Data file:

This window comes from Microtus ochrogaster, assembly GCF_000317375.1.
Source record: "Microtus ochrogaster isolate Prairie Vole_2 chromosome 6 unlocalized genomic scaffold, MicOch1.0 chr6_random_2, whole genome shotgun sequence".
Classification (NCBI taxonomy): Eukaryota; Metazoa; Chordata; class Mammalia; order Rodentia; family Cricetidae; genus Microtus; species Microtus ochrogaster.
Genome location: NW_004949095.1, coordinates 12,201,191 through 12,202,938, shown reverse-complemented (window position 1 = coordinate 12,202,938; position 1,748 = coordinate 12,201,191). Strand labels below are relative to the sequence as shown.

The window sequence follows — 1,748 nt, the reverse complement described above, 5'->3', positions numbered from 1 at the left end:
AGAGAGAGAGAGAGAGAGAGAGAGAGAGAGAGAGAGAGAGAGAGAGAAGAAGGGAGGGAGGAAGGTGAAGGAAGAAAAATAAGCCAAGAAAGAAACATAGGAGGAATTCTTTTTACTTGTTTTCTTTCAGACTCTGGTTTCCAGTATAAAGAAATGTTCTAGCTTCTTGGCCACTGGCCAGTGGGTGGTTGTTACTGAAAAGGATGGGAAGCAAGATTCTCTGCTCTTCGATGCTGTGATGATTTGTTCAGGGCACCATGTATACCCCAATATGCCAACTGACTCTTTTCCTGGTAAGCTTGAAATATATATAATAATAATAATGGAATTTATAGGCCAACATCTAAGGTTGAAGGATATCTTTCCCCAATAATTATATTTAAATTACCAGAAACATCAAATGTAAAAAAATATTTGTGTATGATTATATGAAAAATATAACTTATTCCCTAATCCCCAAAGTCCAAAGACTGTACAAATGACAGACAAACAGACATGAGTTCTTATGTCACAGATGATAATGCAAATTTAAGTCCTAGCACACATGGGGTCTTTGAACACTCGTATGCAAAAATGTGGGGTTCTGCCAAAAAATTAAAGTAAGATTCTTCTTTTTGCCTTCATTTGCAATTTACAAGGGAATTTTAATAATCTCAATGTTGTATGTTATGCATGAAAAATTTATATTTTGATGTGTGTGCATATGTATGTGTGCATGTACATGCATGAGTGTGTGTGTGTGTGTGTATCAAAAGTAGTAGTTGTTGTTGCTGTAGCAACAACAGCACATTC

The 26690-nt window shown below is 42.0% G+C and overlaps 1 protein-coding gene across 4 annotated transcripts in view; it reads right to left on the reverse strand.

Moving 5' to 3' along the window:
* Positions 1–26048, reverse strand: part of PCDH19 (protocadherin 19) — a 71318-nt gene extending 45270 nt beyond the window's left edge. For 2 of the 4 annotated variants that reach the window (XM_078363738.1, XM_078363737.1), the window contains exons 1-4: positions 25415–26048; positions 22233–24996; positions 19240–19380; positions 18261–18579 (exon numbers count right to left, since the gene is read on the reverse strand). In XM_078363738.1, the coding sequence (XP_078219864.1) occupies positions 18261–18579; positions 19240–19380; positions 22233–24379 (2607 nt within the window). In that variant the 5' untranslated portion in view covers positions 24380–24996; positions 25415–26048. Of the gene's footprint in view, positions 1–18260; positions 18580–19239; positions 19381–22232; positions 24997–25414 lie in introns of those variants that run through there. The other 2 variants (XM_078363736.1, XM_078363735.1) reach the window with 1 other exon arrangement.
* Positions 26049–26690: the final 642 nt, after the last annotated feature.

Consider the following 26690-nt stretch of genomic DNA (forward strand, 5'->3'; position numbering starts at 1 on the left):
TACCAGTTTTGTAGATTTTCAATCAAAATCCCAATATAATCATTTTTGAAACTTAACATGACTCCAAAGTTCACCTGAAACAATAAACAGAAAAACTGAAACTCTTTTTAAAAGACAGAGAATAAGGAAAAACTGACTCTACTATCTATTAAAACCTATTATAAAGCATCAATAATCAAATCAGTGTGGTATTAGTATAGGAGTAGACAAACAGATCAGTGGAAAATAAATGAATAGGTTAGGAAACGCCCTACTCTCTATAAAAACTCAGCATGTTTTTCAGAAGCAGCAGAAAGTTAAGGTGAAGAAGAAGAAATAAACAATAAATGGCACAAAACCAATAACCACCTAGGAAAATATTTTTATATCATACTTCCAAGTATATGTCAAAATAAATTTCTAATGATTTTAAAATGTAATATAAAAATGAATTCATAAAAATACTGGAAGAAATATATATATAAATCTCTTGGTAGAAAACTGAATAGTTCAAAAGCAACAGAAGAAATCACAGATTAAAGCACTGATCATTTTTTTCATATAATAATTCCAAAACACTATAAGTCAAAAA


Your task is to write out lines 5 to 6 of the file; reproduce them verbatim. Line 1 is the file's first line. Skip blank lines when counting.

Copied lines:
The window sequence follows — 1,748 nt, the reverse complement described above, 5'->3', positions numbered from 1 at the left end:
AGAGAGAGAGAGAGAGAGAGAGAGAGAGAGAGAGAGAGAGAGAGAGAAGAAGGGAGGGAGGAAGGTGAAGGAAGAAAAATAAGCCAAGAAAGAAACATAGGAGGAATTCTTTTTACTTGTTTTCTTTCAGACTCTGGTTTCCAGTATAAAGAAATGTTCTAGCTTCTTGGCCACTGGCCAGTGGGTGGTTGTTACTGAAAAGGATGGGAAGCAAGATTCTCTGCTCTTCGATGCTGTGATGATTTGTTCAGGGCACCATGTATACCCCAATATGCCAACTGACTCTTTTCCTGGTAAGCTTGAAATATATATAATAATAATAATGGAATTTATAGGCCAACATCTAAGGTTGAAGGATATCTTTCCCCAATAATTATATTTAAATTACCAGAAACATCAAATGTAAAAAAATATTTGTGTATGATTATATGAAAAATATAACTTATTCCCTAATCCCCAAAGTCCAAAGACTGTACAAATGACAGACAAACAGACATGAGTTCTTATGTCACAGATGATAATGCAAATTTAAGTCCTAGCACACATGGGGTCTTTGAACACTCGTATGCAAAAATGTGGGGTTCTGCCAAAAAATTAAAGTAAGATTCTTCTTTTTGCCTTCATTTGCAATTTACAAGGGAATTTTAATAATCTCAATGTTGTATGTTATGCATGAAAAATTTATATTTTGATGTGTGTGCATATGTATGTGTGCATGTACATGCATGAGTGTGTGTGTGTGTGTGTATCAAAAGTAGTAGTTGTTGTTGCTGTAGCAACAACAGCACATTC